The waters just outside the cove belonged to a shark that had already gained a reputation for killing several swimmers and fishermen. So the boy had to be quick each time. Most certainly, he never dove into the water but simply immersed himself beneath its surface and kept his movements small and confined as he pulled his body along the walls of the submerged reef until he found what he needed. Although once, the boy suggested to the old warrior that it might be prudent to gather and store the seaweed so that it would be available whenever the blindness returned, the old man said that the remedy only worked immediately after it was gathered, when it’s potency was most effective. The sound of the crashing waves amplified into the long hollow depths of the cave where the old warrior slept. In his dreamless sleep, his subconscious heard the din of the thunderous ocean. Still, in the old warrior's mind, it may as well have been the war cries of his comrades fighting side by side in a sea of bodies so close together that it became difficult to distinguish the enemy from your own brother. Somewhere above the clamor, he thought he heard the faint call of his name. It was enough to rouse him from his slumber. War had taken a physical toll on his body. Where he could once rise to his feet without effort, he now had to roll himself onto his stomach and rise on his hands and knees until he could eventually stand. Standing straight up took a minute or two because the process was painful. A pinch of a nerve here and the cracking of cartilage there, and he was finally able to shuffle his way out of the cave. The waves just outside the cove drew themselves back and hit the reef like titanic hands beating on a pahu drum, releasing a deep cavernous sound that shook the warrior to his core. With each stroke, the old man’s body jumped and twitched, and his ears sharpened. In the distance, he could hear the call of his name. The sound was faint but unmistakable,

“E Lāwela! Eo mai!”


His voice was only a whisper in his dotage. Unlike the pe’a of a mighty double-hulled canoe, his lungs could no longer be filled with the quick blast of air that he needed to move him any quicker than he could travel. It hurt to breathe, and each breath had to be taken in slowly. Otherwise, he’d become dizzy and would start to lose his balance. The voices seemed to have a sense of urgency now as they echoed out to him, almost leading him somewhere. Finally, after what seemed to be an eternity, he stood without the cave walls and looked out into the pitch black. The air was filled with the putrid odor of seaweed and a combination of sea spray. The old warrior glanced back into the cave to make certain that it was not the young boy who called out to him from the cove; it was not. He could see that the boy was fast asleep. The blindness had not come upon him. Therefore, there was no cause to awaken the boy and send him out. Who was it then? Who called him?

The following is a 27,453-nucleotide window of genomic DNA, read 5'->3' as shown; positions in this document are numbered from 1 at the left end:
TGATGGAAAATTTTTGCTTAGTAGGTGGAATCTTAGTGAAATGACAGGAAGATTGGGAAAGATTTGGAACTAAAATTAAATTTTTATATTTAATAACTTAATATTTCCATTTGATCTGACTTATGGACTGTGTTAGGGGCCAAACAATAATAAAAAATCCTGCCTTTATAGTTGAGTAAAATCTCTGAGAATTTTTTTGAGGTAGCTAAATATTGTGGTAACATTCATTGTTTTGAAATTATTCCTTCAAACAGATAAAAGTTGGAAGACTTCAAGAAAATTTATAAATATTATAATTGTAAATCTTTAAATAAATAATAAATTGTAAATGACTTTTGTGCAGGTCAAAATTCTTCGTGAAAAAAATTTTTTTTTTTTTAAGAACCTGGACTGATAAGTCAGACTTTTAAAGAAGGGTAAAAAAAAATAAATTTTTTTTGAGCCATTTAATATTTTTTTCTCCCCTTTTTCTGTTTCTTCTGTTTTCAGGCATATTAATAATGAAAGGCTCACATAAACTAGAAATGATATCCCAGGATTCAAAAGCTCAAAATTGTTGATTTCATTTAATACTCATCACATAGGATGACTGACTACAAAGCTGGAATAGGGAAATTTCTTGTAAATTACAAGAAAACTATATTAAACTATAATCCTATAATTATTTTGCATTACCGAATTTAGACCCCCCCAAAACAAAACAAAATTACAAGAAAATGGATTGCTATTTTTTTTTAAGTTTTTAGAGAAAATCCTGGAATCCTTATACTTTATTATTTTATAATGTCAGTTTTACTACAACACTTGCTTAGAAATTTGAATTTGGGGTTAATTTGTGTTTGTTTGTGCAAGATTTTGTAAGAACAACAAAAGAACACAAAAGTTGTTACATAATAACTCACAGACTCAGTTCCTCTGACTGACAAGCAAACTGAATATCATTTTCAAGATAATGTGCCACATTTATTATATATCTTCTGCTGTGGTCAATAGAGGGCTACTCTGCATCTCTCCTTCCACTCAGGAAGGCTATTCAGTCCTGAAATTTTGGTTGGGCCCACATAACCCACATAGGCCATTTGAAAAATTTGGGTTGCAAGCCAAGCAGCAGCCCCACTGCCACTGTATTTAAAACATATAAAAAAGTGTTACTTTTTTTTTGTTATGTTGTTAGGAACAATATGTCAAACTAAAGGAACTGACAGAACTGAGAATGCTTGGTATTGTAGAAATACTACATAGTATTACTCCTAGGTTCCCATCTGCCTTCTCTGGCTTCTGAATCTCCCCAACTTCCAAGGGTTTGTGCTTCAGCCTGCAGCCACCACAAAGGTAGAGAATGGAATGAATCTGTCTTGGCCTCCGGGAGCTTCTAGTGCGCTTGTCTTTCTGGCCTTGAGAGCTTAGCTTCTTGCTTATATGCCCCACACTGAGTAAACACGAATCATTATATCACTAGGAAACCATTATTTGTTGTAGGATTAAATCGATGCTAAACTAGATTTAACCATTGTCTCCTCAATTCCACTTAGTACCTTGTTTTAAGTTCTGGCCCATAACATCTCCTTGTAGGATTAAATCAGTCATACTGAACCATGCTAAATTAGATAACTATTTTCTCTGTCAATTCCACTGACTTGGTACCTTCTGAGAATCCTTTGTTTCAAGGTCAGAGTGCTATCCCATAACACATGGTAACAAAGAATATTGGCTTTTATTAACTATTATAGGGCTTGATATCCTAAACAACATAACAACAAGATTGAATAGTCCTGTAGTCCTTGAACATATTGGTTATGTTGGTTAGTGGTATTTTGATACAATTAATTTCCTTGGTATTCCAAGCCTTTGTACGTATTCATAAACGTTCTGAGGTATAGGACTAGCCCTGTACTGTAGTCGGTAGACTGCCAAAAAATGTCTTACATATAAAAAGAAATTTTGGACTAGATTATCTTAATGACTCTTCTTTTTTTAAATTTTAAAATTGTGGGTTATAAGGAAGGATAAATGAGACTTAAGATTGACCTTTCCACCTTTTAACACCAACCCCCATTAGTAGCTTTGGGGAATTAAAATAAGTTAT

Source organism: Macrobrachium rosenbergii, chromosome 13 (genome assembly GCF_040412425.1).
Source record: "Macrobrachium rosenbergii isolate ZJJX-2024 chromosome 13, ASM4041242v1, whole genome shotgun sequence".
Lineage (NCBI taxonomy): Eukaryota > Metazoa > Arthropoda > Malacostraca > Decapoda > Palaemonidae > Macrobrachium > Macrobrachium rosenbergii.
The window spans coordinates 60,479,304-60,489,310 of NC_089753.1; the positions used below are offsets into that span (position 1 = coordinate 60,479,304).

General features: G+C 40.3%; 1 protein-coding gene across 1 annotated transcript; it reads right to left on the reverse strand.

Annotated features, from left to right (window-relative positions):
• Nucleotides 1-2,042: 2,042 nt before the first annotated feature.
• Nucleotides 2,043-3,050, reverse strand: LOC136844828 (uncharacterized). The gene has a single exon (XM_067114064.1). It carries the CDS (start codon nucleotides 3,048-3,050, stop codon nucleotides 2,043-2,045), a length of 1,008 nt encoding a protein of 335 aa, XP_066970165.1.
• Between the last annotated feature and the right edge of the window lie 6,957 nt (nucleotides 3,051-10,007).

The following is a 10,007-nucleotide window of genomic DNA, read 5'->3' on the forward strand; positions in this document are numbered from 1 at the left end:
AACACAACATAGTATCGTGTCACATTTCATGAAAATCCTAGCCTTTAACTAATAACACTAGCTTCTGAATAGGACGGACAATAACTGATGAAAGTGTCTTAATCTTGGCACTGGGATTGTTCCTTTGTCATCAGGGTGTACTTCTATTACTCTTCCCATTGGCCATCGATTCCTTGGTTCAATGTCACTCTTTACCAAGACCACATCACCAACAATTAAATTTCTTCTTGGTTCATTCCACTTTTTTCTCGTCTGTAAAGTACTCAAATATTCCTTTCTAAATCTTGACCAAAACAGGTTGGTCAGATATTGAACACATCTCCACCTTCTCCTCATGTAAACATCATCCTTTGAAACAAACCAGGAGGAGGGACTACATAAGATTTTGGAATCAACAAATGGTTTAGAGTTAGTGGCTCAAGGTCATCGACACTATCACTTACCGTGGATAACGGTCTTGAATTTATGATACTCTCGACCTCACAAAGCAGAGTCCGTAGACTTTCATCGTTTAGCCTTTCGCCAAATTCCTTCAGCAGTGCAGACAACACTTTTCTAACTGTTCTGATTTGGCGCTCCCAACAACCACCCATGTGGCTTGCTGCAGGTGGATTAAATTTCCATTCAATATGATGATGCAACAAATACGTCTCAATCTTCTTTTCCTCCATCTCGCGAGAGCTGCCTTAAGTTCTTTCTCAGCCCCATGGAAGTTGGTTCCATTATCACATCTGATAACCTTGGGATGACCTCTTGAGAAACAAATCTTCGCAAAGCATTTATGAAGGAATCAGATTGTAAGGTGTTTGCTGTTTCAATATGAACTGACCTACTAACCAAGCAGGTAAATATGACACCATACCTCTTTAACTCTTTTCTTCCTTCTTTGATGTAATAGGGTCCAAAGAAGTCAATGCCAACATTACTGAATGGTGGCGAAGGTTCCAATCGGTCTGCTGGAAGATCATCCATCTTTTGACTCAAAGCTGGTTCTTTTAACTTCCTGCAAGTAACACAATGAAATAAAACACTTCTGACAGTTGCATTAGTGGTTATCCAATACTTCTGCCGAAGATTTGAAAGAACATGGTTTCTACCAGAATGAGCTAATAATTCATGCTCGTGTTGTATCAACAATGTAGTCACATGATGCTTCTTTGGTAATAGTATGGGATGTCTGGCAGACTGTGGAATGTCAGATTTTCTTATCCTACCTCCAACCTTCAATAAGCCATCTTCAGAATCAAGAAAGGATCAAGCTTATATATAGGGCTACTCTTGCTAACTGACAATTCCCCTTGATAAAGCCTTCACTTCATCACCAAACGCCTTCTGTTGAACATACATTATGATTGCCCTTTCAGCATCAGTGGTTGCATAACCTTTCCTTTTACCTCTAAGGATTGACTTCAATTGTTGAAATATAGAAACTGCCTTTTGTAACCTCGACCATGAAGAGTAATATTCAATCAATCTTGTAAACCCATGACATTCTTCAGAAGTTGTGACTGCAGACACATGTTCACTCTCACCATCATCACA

The hackles raised on the back of his neck, and a chill went through his body. It had been many countless years since he’d felt that. It was his battle instinct. It told him that something was not right. Quickly as he could manage, he shuffled over to the boy and woke him up. Out of habit, the boy jumped up and began to make his way out of the cave. The old warrior grabbed the boy’s shoulder and said, “ ‘A’ole,” Pointing to the back of the cave where he slept, the old man continued, “lawe mai ta ‘ihe,”